You literally have to do nothing but advertise once you’ve uploaded the print into the website. No shipping, no storing the print, nothing. You’re relying on another company to get it working and this can sometimes backfire, for example they may have issues with shipping items and this reflects badly on you if a customer has a bad experience with them.
There’s no initial costs, as long as you’ve got a scanner OR a high quality camera. Depending on the company, getting individual prints of your own work can be expensive.
Print on demand, so you don’t make a loss. You won’t know what your work actually looks like in person without purchasing a print yourself. Not all sites give you a discount on purchasing your own work
Most sites don’t just make prints, they make totes, greeting cards, clocks, t-shirts… All sorts of stuff. If your canvas is BIG, you may not be able to scan it, so may not be able to make decent prints
Some sites offer discount codes, free shipping, etc. Your work can often get overshadowed by the sheer volume of other artists on the site. You need to really promote the site itself to make any sales. To the outsourcing company, unless you’re making a LOT of  money for them, you’re just another brick in the wall.

Going to an actual printers

This is the second option and the option I personally recommend if you’re moving into doing art more full time, rather than doing this as a hobby. It’s pretty straight forward, but you’ll want to do some research into the printers.

For the best quality art prints, you’re going to want Giclée printing. “Giclée” is basically french for “print”, and we use it kind of like we use “lingerie” for underwear, it means the same thing, but the french version is fancier. So they’re basically fancier prints. They’re usually more expensive, and you can still get a very good quality print without Giclée printing but it’s worth knowing and can be something to aim for if not something you do straight away.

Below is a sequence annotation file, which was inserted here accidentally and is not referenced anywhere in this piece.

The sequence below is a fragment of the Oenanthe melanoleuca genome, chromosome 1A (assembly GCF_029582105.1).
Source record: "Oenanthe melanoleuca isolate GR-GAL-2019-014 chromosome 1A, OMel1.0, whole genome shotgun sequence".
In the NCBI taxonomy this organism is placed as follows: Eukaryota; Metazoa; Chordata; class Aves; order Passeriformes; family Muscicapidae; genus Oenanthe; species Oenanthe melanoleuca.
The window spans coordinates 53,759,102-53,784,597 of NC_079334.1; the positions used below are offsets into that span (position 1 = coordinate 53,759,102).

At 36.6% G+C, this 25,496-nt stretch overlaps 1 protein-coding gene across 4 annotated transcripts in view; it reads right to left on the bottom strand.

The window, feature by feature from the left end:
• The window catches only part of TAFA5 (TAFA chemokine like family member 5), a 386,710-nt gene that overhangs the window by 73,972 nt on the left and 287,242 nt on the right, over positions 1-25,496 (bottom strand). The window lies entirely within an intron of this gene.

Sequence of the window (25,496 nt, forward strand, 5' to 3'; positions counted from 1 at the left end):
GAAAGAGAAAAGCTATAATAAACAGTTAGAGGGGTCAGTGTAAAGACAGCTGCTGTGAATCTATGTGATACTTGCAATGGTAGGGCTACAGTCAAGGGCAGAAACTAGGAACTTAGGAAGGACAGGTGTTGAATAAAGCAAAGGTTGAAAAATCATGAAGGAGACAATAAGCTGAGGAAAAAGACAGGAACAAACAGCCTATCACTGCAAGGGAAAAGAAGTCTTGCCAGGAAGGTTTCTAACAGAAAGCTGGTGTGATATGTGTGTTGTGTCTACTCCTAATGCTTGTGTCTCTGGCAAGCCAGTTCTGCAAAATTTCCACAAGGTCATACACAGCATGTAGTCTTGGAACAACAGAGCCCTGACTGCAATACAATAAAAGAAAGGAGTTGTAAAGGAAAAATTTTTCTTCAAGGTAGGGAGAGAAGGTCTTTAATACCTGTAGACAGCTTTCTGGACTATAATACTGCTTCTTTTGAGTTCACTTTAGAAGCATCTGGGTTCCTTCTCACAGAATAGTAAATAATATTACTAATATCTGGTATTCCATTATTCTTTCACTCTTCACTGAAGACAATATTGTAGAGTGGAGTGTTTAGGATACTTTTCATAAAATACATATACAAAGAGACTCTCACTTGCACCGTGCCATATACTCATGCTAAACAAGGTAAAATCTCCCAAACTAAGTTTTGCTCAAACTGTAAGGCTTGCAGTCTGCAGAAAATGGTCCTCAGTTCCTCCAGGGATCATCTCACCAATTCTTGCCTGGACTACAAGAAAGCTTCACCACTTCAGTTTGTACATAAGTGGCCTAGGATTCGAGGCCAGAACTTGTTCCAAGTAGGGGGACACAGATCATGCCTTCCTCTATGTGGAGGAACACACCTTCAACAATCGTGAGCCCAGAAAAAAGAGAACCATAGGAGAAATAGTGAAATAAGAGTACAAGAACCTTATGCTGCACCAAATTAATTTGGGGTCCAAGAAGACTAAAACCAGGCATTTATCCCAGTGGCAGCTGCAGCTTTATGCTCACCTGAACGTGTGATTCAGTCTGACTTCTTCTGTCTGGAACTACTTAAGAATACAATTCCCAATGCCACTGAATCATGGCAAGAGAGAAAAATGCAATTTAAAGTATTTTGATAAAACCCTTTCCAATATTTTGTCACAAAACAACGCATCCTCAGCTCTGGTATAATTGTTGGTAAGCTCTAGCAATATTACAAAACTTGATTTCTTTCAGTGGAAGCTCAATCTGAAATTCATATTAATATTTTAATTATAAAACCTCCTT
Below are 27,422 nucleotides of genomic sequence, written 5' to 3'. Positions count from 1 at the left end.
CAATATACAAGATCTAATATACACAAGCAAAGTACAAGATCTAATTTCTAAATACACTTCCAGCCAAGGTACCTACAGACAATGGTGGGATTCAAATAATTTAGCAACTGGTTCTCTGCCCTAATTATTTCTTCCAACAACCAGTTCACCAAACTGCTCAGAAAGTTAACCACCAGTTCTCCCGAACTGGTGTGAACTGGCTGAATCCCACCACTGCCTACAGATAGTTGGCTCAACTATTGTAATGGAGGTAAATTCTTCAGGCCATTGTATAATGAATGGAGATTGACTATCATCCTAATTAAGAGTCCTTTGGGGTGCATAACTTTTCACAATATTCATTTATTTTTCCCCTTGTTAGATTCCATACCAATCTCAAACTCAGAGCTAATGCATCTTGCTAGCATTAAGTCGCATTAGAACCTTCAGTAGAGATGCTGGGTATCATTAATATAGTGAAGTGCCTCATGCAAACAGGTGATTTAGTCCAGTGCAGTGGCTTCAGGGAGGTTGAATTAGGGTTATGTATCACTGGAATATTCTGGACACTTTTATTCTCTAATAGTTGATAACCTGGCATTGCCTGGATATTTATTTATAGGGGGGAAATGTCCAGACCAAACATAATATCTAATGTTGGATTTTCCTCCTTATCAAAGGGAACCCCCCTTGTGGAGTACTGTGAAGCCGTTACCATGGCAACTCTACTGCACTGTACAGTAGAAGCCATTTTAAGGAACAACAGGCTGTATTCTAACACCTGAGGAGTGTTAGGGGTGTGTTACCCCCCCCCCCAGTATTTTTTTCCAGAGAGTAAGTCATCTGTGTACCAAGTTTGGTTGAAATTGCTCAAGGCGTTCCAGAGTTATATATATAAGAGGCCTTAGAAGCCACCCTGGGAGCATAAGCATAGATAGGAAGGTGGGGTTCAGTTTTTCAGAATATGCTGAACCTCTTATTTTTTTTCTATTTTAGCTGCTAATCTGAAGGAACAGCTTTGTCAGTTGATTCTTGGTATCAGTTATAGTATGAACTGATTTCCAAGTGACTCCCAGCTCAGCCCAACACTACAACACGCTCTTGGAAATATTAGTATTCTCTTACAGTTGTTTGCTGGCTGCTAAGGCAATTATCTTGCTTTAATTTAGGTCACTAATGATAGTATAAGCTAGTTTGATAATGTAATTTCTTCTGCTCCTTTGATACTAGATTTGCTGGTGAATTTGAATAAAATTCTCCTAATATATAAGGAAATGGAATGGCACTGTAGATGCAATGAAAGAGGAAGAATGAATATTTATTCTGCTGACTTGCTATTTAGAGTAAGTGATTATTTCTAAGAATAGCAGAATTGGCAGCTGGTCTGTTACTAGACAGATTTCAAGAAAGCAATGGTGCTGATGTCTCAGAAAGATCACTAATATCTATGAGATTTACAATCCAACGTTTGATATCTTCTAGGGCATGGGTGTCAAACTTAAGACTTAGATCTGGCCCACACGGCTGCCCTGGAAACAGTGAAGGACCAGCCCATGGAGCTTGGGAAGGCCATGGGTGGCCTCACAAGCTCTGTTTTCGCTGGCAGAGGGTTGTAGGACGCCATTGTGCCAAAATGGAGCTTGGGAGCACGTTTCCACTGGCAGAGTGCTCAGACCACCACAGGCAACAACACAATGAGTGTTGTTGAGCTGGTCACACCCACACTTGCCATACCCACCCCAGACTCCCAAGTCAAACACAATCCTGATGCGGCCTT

To actually get the print done, take your original work into the printers and find out how much it’ll cost. If you have a few printers local to you to chose from, see if you can do a test print (usually these a free) to see what the colours will look like, and get one from each and compare quality vs price. Make sure to consider how much you want to sell your prints for, how much profit you want to give yourself per-print, etc. If you’re unhappy with the colour test, you can ask to make a few changes and they’ll tinker with it for you, but you want to be nice to these people because they’re going to be handling your original work…

Pros and cons of going to a printers:

Pros Cons
It puts you in the drivers seat, you control the stock, the sales, the price, the storage, everything … it puts you in the drivers seat, so if things go tits up, you’ve gotta fix it. This is a pro AND a con, really, but I personally feel it’s MORE of a pro, because I’d prefer to be in control of my own work, but that’s me!
You have complete flexibility over the price – you can give discounts, freebies, run competitions There is an initial fee to get them printed. Depending on the company you use, this can be fairly expensive, so if you don’t have much to spend initially, it might not work out too well
You can sell your work at shows, stalls, markets etc. You have to store your own work, if your work isn’t selling you have to store it anyway
I’ve found that more people are wiling to buy prints directly from the artist than from an outsourcing website. Initial cost: although usually minimal, it does mean taking a risk on whether they will sell.
It works out cheaper in the long term (once you’ve factored in costs for each print, and the fees the outsourcer applies) Lugging around your work back and forth to the printers, or to the market stalls, or anywhere else can be a pain.
Most sizes accepted.
You get a sample of what the work looks like so you know what you’re buying.
Build a relationship with that printers, keep coming back and printing with them, you might be able to work out a regular customer discount.

In conclusion…

I personally really like having my own prints, there’s something more… “real” about it. I really want to be in control of my own production and it gives me that flexibility. I can give prints away for free if I want to and it hardly costs me anything. I’ve used outsourcing sites before but I found I hardly made any profit with them, because most of the cash went to them for production and they take a cut of the profit.

Like I said, I’m in no way an expert, and there’ll certainly be stuff I’ve said here that other artist might contradict or want to add to, but this is the basic stuff to know!

I hope this helped. If you have any questions, feel free to Facebook message me, or email me (sarahandthestrange@gmail.com).

Thanks!

Sarah Bates